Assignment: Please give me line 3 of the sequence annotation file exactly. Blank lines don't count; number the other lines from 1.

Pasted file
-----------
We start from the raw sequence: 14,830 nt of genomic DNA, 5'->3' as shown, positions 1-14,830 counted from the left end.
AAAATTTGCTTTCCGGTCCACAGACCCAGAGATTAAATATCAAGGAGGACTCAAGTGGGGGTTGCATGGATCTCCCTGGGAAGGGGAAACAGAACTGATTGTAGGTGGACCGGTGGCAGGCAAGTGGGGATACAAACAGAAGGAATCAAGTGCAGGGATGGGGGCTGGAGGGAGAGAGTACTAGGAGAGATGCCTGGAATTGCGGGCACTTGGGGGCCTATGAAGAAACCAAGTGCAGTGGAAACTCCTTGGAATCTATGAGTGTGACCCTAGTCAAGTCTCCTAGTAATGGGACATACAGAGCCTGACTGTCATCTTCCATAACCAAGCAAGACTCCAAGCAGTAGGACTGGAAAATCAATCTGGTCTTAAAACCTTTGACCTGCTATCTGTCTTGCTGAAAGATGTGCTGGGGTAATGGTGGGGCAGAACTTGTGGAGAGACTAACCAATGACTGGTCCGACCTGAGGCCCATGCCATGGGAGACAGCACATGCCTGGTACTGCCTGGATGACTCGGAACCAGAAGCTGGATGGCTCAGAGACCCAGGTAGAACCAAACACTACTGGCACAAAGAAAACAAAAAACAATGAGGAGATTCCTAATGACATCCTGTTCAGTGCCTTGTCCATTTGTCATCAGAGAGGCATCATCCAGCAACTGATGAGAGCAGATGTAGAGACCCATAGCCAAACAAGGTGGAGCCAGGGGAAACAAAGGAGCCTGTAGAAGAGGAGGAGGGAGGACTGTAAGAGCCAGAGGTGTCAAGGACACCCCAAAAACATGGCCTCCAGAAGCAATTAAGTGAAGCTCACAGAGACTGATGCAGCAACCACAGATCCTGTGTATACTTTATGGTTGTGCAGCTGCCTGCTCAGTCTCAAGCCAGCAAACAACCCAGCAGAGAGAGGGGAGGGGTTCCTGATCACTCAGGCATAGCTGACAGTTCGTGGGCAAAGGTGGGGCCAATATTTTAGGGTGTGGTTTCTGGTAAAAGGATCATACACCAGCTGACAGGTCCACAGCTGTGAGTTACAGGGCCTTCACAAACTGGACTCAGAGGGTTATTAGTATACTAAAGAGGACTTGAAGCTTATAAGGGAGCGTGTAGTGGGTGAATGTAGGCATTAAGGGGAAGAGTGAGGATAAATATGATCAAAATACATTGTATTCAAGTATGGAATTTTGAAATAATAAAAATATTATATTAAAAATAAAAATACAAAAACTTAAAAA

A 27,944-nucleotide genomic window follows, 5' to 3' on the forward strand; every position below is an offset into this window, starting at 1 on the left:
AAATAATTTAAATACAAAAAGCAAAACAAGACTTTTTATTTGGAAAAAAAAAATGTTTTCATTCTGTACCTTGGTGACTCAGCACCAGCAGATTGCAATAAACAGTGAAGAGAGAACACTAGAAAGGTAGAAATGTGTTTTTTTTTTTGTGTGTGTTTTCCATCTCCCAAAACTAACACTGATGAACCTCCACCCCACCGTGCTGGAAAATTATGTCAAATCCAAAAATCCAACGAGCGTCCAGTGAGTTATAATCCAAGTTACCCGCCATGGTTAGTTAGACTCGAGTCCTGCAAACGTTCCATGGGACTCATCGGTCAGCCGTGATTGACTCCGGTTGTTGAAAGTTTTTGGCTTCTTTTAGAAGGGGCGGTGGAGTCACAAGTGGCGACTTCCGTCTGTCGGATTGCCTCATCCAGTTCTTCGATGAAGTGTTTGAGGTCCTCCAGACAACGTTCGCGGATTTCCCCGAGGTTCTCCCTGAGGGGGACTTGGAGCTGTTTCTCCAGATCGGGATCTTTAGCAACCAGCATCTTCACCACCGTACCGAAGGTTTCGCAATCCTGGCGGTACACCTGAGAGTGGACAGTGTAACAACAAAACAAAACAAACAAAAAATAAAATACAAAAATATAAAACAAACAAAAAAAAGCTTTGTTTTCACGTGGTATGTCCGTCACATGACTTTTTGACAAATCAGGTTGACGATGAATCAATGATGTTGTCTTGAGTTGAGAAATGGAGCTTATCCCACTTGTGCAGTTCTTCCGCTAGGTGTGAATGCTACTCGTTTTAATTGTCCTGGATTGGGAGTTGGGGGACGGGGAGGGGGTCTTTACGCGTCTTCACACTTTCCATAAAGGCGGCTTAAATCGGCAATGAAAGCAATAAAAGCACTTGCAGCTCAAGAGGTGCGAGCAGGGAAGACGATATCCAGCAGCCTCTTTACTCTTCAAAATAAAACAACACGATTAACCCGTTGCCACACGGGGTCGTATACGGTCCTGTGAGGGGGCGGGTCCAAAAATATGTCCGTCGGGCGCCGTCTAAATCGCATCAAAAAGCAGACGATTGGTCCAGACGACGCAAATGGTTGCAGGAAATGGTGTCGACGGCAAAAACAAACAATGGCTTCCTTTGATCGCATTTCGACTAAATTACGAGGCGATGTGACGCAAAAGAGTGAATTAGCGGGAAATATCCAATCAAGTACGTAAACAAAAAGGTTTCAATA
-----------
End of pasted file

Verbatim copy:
A 27,944-nucleotide genomic window follows, 5' to 3' on the forward strand; every position below is an offset into this window, starting at 1 on the left: